I had talked too long and did not take the time to get them ready for working in the box properly. I could not only bring part of them so I just went with what I could in the time I had.  I learned from the first demo and then got along pretty well in the following 5 or 6 that we did.

I learned from my mistakes.  The challenge is when you do things in public everyone sees the mistake, but never see what you learn from the mistake.

It bothers me when people criticize me, as it does a lot of people.  I am doing my best to help folks figure out better ways to work with animals.  I never “pre-prepare” animals to work if I am in control.  I just let ‘er roll and see what happens.  If it works like it says in the books and movies that’s great. If it is a wreck, I feel people learn how to adjust to fit a situation or see how not to do something.  For me this is the only way I will do things or I would not enjoy my work.

If I get criticized by someone who is really good at something that does not bother me much, especially if they tell me to my face.  The ones that really bother me are the ones that don’t have the guts to talk to me about it.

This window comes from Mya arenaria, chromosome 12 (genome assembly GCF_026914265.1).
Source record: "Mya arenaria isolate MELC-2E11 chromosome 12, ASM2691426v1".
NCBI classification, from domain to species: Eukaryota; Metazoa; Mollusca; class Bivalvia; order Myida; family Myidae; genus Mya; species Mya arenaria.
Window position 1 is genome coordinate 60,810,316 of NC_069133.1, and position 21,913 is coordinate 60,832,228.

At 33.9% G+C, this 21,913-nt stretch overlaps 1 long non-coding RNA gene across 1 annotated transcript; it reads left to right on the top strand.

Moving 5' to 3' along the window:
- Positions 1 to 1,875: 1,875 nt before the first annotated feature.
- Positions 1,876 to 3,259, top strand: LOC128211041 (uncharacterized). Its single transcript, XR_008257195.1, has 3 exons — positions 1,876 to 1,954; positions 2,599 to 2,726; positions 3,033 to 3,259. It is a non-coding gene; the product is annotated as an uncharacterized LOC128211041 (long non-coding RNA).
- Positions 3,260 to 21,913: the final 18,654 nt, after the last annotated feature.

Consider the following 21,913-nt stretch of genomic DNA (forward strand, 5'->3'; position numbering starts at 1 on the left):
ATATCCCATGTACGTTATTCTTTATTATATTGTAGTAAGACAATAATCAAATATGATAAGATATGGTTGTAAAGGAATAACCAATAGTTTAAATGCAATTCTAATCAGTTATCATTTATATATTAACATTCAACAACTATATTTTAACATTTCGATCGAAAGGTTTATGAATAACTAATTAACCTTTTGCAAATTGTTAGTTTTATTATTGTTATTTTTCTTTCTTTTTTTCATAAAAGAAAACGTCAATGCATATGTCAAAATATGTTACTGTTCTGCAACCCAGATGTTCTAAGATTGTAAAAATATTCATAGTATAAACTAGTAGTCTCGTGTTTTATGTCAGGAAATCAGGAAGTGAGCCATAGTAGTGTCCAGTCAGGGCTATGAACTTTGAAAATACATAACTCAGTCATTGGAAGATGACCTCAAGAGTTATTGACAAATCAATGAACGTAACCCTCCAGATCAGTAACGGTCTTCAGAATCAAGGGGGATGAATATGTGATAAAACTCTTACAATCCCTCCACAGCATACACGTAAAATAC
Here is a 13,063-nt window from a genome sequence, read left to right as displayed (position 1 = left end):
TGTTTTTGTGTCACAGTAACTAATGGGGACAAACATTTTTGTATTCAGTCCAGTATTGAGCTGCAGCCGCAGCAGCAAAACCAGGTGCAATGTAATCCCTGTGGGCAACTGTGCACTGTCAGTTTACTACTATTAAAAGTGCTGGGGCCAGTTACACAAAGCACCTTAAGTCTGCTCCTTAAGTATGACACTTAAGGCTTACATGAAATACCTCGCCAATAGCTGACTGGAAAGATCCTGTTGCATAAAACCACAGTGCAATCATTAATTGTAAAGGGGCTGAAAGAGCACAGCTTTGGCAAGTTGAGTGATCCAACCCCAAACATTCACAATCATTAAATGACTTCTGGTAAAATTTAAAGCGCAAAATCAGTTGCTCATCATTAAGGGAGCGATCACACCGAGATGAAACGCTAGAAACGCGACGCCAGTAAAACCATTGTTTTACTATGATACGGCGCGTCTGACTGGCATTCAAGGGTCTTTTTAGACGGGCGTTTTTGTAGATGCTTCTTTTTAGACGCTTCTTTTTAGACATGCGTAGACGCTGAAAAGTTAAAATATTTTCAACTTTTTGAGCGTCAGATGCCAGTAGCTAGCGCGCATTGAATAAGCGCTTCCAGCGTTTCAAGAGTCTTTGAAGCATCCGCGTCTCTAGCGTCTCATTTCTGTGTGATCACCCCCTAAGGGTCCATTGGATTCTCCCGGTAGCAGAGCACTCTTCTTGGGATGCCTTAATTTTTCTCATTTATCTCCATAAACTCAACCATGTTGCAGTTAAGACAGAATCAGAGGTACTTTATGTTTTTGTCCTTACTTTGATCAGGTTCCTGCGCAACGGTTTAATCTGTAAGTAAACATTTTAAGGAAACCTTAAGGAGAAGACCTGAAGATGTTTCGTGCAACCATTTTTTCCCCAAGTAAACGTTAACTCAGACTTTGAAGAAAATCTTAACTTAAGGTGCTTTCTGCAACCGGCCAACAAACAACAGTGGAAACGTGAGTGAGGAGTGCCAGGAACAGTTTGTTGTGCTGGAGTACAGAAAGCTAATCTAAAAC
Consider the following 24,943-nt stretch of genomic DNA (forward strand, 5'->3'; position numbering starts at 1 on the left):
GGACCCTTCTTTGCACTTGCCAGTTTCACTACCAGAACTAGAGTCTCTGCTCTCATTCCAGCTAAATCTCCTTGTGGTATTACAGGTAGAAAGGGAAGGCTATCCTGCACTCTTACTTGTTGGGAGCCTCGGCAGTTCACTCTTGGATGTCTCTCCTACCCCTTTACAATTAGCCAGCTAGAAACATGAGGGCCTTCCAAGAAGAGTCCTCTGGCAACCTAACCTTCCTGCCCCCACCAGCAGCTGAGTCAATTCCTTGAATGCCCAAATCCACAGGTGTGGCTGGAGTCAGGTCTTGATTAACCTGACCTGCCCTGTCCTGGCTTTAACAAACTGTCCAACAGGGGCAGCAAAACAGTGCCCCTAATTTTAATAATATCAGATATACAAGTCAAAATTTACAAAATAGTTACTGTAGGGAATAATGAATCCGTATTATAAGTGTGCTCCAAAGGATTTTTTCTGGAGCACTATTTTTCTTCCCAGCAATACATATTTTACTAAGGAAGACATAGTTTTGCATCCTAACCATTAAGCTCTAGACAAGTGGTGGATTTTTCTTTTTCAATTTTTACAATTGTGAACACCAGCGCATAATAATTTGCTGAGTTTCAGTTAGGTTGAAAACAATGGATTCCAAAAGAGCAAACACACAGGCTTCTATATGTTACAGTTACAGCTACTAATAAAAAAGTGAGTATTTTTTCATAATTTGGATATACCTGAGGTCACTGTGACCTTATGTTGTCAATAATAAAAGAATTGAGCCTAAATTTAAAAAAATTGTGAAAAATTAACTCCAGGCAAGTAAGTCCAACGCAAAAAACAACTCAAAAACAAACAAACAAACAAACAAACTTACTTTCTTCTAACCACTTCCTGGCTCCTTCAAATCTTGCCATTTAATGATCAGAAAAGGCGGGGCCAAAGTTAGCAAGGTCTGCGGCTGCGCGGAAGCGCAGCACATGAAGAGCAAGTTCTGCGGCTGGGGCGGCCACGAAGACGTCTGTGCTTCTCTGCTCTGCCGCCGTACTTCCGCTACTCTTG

I offended a friend one time by questioning the “one rein stop” in horsemanship and he did not hesitate to give me his opinion.  We are not friends anymore so I guess we really were not that good of friends.  Buster MacLaury read the same article, did not agree with it, wrote his own article explaining his thoughts, and I and many more people learned from his point of view.  I hope we are still friends, because he is a very good person to horses and humans.

One of the reasons I started writing this so called “Scoop Loop” is because of a criticism written about me in the Stockmanship Journal.  I am so thankful to Whit and Lynn, because I am enjoying writing so much, and I feel I am getting better at sharing and learning my ideas on stockmanship and stewardship.

I am guilty of being very critical of some of the folks in the horsemanship world.  I had to learn that not everyone has the same ideas.  I don’t like to sell things to people to make them a better horseman, and actually think it takes away from the actual horsemanship skills. But I now realize if you offer someone a shortcut, or what seems to be a shortcut, they will take it.  That’s just the way it is.  Who am I to judge someone for paying the bills on someone else’s needs?

The challenge for me is when I feel horsemen are putting too much or the wrong kind of pressure on an animal and then it has trouble with the pressure.  You must do too much to learn how much is too much, but I feel we should be way farther along in this area.  Many of the horse clinicians I have seen put a lot of pressure on, but talk about how natural or kind they are being to the horse. I hope they are learning from their experiences.